Select music from any world culture group that you are unfamiliar with and listen to it while driving your kids to school, doing homework, or cooking or eating dinner. Also, you can make your own music, Peoples says, like beating on African drums.

"Research suggests making music is a stimulating and exhilarating experience for all age groups," he says.

Discuss How Cultures Solve Problems

Talking about topics such as how homes are constructed and what type of eating utensils are used during meals can be intriguing for kids and show them that there is more than one way to do things.

It also helps them think about problem-solving in new ways. Talking about how things are done in other countries allows kids to delve into how other cultures deal with everyday problems, Peoples says.

A Word From Verywell

Our schools and communities are becoming increasingly diverse, giving kids a chance to interact with children and adults from other cultures and backgrounds. And while there is no doubt that we still have a long way to go, you can bridge the gap by having regular conversations that value race and cultural diversity.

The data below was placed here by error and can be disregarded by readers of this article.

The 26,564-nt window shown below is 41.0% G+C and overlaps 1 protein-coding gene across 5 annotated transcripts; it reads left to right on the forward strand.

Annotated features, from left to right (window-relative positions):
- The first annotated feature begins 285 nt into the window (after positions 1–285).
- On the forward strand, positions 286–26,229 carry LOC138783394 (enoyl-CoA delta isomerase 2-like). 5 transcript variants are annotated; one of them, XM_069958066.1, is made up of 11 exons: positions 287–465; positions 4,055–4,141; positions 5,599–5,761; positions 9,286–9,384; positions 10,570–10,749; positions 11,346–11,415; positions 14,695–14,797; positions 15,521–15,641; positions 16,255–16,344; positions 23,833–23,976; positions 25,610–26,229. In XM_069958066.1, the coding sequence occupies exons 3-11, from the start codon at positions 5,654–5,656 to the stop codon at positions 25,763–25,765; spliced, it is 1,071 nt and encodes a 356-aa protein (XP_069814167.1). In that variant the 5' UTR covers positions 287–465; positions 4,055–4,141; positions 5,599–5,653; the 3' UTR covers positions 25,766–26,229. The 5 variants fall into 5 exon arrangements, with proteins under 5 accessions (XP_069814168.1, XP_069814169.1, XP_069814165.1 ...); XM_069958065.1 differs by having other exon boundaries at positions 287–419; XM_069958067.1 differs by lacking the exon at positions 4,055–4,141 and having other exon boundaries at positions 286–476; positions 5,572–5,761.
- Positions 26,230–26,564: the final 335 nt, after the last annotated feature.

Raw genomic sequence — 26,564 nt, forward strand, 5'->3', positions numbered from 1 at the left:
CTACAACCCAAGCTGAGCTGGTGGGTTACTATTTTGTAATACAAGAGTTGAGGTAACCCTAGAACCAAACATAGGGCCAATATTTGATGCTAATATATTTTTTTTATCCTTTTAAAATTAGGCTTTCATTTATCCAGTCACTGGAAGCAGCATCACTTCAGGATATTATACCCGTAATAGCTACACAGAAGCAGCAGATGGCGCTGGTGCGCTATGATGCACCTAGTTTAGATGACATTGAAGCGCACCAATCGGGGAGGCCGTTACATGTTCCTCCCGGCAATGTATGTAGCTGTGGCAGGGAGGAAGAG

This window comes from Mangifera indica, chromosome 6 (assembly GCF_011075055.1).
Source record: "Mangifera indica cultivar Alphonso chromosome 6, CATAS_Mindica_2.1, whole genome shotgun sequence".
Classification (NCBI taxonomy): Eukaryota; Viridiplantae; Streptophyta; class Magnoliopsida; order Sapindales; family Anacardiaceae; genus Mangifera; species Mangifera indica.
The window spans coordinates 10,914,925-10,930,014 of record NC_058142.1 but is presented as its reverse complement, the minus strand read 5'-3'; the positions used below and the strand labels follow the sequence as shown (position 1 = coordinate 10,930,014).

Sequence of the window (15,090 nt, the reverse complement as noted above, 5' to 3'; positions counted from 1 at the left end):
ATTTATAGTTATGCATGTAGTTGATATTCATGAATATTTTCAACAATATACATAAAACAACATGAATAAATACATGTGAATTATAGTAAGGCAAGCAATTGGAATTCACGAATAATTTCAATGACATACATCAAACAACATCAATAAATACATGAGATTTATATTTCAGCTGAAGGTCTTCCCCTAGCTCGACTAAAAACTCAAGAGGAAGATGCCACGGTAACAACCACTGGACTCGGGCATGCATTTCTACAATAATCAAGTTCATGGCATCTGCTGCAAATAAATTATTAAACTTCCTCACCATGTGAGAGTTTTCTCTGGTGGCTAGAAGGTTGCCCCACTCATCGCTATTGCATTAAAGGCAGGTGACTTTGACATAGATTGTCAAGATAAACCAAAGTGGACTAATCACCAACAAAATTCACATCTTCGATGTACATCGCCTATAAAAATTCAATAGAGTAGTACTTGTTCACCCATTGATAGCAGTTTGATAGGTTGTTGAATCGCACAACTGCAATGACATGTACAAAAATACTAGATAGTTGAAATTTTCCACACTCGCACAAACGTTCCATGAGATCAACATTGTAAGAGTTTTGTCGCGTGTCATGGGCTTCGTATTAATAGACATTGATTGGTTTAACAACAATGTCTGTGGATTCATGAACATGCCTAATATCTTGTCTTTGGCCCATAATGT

Encourage your children's questions and foster an environment that accepts and celebrates everyone’s differences. Doing so will help your child become accepting, kind, and empathetic toward people that are different from them.

1 Source
Verywell Family uses only high-quality sources, including peer-reviewed studies, to support the facts within our articles. Read our editorial process to learn more about how we fact-check and keep our content accurate, reliable, and trustworthy.
  1. Lingras KA. Talking with children about race and racism. J Health Serv Psychol. 2021;47(1):9-16. doi:10.1007/s42843-021-00027-4

Additional Reading

By Katherine Lee
Katherine Lee is a parenting writer and a former editor at Parenting and Working Mother magazines.